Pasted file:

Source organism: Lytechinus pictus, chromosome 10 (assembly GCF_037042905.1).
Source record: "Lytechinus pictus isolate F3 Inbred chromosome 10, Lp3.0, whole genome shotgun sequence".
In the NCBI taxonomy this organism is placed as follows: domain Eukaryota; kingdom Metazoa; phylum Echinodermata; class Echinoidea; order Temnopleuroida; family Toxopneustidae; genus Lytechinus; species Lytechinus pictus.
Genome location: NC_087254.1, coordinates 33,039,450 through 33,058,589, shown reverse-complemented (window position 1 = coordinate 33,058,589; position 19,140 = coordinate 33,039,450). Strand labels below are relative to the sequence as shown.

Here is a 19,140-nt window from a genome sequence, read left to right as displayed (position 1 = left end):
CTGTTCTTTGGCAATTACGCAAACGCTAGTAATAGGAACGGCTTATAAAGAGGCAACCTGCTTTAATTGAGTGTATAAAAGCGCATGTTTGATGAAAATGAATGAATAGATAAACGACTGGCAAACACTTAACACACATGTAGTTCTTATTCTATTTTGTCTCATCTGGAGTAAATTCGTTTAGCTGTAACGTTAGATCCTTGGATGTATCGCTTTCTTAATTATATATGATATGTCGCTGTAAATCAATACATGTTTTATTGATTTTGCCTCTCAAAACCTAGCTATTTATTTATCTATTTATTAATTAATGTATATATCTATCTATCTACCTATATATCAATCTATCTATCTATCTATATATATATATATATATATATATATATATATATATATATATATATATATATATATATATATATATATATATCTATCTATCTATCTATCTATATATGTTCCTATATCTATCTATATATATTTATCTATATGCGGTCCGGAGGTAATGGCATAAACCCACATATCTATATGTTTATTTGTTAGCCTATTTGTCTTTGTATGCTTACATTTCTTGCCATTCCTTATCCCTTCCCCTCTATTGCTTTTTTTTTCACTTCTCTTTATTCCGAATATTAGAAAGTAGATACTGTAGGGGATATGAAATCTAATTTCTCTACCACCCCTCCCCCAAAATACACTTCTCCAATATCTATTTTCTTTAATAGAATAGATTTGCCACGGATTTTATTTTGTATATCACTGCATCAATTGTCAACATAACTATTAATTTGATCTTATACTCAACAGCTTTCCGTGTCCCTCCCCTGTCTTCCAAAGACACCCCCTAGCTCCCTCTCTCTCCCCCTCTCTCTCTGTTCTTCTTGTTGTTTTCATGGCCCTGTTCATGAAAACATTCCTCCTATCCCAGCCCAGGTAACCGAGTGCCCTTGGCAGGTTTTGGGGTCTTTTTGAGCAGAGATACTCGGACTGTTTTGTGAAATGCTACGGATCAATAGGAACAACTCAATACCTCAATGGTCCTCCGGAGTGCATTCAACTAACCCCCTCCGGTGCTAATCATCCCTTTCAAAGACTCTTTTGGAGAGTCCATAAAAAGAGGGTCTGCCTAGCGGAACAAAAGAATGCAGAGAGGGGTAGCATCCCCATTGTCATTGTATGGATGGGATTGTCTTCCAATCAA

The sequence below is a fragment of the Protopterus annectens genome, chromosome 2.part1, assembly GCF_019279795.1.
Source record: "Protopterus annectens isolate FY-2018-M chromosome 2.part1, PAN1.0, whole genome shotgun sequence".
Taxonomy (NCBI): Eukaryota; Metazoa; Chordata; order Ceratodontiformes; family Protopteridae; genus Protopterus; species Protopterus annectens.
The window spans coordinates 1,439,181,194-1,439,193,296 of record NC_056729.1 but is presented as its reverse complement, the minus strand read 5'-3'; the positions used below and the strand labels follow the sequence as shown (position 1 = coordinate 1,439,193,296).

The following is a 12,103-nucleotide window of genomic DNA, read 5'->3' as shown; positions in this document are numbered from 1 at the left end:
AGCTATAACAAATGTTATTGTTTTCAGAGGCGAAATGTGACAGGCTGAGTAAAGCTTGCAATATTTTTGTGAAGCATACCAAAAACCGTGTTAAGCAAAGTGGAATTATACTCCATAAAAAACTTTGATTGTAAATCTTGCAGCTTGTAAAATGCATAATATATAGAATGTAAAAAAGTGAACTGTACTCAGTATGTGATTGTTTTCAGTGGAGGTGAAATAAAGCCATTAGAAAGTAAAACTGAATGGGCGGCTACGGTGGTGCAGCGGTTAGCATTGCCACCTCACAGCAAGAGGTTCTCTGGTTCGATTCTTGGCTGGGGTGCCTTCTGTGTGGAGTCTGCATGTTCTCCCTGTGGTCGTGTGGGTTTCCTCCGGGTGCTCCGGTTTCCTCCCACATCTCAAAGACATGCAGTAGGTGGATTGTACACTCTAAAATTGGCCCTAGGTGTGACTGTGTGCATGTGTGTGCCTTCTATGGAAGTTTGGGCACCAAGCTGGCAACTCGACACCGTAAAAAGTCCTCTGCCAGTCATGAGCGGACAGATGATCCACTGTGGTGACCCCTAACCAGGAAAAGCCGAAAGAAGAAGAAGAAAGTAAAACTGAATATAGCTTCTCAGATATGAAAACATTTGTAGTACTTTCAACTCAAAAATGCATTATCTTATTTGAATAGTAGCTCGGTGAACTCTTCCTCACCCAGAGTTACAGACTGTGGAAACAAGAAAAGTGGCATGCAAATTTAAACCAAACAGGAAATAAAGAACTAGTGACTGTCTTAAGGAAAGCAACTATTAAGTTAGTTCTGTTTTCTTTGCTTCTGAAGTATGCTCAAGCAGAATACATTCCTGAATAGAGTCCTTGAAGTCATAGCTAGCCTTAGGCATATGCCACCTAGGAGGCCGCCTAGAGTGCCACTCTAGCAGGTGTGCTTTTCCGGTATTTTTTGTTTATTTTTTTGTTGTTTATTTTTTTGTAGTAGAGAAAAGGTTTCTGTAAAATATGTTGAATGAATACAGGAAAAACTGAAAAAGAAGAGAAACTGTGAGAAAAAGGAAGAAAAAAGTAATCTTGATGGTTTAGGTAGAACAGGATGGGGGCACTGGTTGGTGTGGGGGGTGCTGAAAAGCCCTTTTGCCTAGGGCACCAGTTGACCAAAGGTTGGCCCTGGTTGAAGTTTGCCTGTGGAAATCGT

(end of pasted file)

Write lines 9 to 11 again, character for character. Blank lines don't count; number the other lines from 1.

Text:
Taxonomy (NCBI): Eukaryota; Metazoa; Chordata; order Ceratodontiformes; family Protopteridae; genus Protopterus; species Protopterus annectens.
The window spans coordinates 1,439,181,194-1,439,193,296 of record NC_056729.1 but is presented as its reverse complement, the minus strand read 5'-3'; the positions used below and the strand labels follow the sequence as shown (position 1 = coordinate 1,439,193,296).

The following is a 12,103-nucleotide window of genomic DNA, read 5'->3' as shown; positions in this document are numbered from 1 at the left end: